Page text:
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For this recipe I used pickled garlic that I made previously. Pickled garlic is great. It makes garlic last 6 times as long, preserves all the garlic flavor, but takes that acrid bite out of the cloves.

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Add the the vegetables in order of hardness. For instance, cauliflower, then zucchini, then peppers so everything cooks to the same consistency.

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Take your tomatoes and drain the clear liquid off of them. I’ve found that tomatoes really hold the liquid trapped in the jar so I move them around with a fork to release it all. If you canned them in a regular mouth jar screw a blender base on the top. If you use widemouth jars an immersion blender will fit right in the top.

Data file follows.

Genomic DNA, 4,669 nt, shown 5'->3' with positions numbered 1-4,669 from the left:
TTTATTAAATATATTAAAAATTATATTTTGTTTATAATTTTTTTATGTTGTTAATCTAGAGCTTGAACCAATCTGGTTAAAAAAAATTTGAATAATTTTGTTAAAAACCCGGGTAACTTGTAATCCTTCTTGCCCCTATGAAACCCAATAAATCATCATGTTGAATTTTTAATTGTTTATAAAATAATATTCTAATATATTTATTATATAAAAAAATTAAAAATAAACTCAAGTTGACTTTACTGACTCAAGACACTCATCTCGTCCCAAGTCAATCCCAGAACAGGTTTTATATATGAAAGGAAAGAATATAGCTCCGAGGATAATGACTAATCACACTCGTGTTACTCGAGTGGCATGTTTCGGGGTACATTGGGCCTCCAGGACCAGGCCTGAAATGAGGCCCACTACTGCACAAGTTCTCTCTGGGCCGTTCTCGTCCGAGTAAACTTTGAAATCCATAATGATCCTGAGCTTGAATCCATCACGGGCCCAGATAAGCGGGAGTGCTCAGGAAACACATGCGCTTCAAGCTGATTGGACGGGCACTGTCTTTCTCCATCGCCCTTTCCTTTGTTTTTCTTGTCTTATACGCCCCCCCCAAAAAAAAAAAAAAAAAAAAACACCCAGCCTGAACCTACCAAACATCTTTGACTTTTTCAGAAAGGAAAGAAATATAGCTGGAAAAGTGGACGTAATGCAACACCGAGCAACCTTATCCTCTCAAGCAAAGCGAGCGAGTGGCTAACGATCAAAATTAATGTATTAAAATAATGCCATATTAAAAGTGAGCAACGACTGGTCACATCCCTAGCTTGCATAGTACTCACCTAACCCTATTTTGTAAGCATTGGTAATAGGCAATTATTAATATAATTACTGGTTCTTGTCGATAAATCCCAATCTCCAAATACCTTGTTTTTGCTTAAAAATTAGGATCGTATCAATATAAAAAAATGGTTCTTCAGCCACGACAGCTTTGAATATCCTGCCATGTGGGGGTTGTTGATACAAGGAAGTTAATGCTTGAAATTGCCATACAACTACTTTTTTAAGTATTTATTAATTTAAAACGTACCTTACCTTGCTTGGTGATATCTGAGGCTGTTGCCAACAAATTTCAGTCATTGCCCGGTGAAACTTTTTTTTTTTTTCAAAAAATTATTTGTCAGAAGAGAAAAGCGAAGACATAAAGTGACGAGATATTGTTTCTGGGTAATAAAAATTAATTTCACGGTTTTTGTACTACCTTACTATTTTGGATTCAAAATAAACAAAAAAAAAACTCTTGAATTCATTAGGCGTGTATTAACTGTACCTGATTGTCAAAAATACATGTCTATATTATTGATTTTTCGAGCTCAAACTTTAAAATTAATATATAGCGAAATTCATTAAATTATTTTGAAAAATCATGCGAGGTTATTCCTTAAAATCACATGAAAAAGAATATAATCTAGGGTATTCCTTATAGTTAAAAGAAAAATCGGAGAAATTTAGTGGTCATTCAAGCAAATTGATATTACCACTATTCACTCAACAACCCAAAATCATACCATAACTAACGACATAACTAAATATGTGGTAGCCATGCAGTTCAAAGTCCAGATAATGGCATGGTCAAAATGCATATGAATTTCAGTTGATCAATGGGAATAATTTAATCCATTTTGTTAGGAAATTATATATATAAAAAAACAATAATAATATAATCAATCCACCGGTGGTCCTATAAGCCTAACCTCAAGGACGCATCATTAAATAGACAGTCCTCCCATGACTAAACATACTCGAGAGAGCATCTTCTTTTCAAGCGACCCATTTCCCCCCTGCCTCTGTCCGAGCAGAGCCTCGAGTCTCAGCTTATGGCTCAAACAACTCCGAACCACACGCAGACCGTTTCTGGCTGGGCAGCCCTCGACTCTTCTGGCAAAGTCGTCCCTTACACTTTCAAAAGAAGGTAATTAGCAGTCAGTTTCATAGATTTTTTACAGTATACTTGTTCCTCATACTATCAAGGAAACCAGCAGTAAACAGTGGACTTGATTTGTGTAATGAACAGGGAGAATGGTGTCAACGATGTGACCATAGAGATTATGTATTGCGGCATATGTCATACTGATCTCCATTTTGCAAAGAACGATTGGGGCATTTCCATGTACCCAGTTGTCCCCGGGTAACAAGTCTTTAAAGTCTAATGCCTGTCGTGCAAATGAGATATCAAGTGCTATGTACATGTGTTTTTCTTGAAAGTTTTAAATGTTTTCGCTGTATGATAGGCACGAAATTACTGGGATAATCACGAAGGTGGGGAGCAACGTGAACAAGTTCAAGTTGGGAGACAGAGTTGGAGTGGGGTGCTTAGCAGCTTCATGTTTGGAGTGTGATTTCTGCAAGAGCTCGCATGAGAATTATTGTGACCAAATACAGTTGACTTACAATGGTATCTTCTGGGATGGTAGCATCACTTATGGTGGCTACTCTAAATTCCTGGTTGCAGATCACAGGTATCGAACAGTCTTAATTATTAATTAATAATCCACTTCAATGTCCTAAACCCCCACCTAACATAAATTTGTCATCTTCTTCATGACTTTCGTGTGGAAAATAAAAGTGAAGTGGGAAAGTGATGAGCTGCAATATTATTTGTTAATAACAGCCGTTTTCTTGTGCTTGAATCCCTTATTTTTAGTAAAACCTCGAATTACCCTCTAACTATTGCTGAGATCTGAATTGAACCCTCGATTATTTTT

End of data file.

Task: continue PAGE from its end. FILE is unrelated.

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Blend until the tomatoes are pureed.

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Add the tomato sauce to the pan and bring to a boil. This time around I decided to add a jar of hot Italian sausages that I canned a couple of posts ago.

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Since they are already in tomato sauce I just added them right in.

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Add a healthy pinch of oregano, basil and thyme; 2 tablespoons to 1/2 cup of any red wine; and 2 tablespoons to 1/4 cup of balsamic vinegar. I like my sauce on the more acidic side, and feel that balsamic adds some good depth to it overall, so I’m more heavy handed with it. Let the sauce simmer and reduce for a while.

While we are waiting let’s talk about spices. Have you seen Ball’s little shorty half pints? I glued some hobby magnets to their lids and use em as spice jars on my fridge.